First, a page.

St. Louis – Police who find suspected drugs during a traffic stop or an arrest usually pause to perform a simple task: They place some of the material in a vial filled with liquid. If the liquid turns a certain color, it’s supposed to confirm the presence of cocaine, heroin or other narcotics.

These chemical field tests have been standard procedure for decades, with officers across the country using them every day. Prosecutors rely on the results to jail suspects and file criminal charges.

But some large law enforcement agencies have recently abandoned the routine tests out of concern that officers could be exposed to opioids that can be absorbed through the skin or inhaled. Even a minute amount of the most potent drugs, such as fentanyl, can cause violent illness or death.

Police are instead sending suspected drugs to crime laboratories, which have quickly become over-burdened, delaying many cases.

“We instituted the precautions for self-preservation, frankly,” said James Shroba, the agent in charge of the Drug Enforcement Administration office in St. Louis. Agents, he said, began finding fentanyl in everything they seized, including marijuana, cocaine and methamphetamine.

Over the past 18 months, field testing has been banned by the DEA, state police in Oregon, Arizona, Michigan and Missouri, and several big-city departments, including New York and Houston.

No police deaths have been blamed on fentanyl, a synthetic opioid developed for cancer patients and others suffering severe pain. But dozens of officers have become ill, including 18 in one raid last year in Pittsburgh.

Illegal raw fentanyl powder can be 50 times more potent than heroin and is often mixed with other street drugs. Synthetic drugs were blamed for more than 20,000 U.S. overdose deaths in 2016 – double the number from 2015. Prince and Tom Petty are among its victims.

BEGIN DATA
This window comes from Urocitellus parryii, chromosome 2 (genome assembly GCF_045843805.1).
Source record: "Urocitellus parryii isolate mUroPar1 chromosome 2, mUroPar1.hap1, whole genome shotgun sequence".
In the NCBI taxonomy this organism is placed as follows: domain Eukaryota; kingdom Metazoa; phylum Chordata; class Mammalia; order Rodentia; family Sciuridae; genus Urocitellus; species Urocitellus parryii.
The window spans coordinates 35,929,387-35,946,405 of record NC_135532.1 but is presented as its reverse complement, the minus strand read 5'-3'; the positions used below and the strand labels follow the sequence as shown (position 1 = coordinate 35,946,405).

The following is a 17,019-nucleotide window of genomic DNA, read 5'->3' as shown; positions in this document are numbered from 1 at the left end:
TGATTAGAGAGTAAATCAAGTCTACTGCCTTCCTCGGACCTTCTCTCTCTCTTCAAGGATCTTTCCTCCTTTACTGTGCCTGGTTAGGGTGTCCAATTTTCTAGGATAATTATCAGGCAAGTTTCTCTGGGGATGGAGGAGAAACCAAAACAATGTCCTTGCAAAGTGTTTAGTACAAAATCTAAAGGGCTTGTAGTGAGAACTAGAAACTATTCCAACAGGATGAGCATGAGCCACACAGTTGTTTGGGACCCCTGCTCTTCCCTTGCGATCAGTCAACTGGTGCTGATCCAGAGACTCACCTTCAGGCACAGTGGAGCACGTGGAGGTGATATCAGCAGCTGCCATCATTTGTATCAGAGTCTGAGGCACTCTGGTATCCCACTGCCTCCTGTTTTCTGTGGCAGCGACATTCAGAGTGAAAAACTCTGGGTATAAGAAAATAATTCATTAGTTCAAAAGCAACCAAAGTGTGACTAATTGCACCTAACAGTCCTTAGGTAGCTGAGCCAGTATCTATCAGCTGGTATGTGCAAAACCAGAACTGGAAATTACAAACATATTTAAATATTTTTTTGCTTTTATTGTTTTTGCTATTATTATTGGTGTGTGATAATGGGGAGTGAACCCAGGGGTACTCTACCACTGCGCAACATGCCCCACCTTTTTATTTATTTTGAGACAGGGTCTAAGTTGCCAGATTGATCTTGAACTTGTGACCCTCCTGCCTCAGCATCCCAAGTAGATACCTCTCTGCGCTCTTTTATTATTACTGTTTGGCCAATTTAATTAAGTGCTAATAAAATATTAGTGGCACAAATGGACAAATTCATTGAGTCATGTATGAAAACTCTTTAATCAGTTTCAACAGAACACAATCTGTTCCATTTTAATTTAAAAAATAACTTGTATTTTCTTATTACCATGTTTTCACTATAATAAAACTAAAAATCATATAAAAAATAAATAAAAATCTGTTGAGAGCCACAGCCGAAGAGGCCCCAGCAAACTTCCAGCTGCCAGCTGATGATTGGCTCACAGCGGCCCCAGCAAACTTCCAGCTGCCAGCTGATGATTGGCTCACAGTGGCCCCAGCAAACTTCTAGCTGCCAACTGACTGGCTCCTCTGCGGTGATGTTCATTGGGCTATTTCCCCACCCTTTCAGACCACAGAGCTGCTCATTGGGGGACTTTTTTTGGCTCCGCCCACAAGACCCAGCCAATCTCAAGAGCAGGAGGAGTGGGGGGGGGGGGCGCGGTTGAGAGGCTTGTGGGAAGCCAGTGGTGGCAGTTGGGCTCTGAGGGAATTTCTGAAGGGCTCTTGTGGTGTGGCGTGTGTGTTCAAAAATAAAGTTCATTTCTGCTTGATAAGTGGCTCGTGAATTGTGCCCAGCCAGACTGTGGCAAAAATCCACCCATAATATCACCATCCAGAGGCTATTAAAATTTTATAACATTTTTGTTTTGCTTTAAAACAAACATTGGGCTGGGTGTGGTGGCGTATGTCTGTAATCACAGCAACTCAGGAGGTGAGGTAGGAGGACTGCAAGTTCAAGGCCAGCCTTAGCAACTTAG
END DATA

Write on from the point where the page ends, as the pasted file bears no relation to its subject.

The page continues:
The field test provides only a preliminary finding that must be confirmed by a lab. In fact, a 2016 New York Times report called into question the accuracy of field tests, saying they often produce false positives.

Still, field test results often convince suspects to plead guilty even before the initial indications are checked by scientists, prosecutors said.

For cases that go to trial, full lab results can take months, which puts some suspects back on the streets for long periods.

State police in Oregon and Missouri stopped field testing last month.

Paige Clarkson, who is in charge of drug prosecutions in Marion County, Oregon, which includes Salem, has been trying to focus on rehabilitation for low-level drug offenders. She worries that the long wait for lab results makes it harder to help defendants.

“If we don’t have a confirmatory test and cannot enter into a criminal-justice process, we lose our window to get those people into treatment,” Clarkson said.

In Audrain County, Missouri, prosecutor Jacob Shellabarger said he’s concerned that the delays invite more crime if suspects are set free to rob and steal to support their addictions.

Indiana state police put out a bulletin in February 2017 urging law enforcement agencies to avoid field testing “unless the circumstances make it absolutely necessary,” and many heeded the warning.

The state crime lab received 14,266 drug samples last year – over 2,000 more than 2016. Police are also confiscating more drugs as the opioid crisis worsens, state police spokesman John Perrine said.

In Arizona, state troopers stopped field testing in November 2016. By August of last year, the backlog at the state crime lab reached 2,300 cases.

“We had to do something,” lab superintendent Vince Figarelli said.


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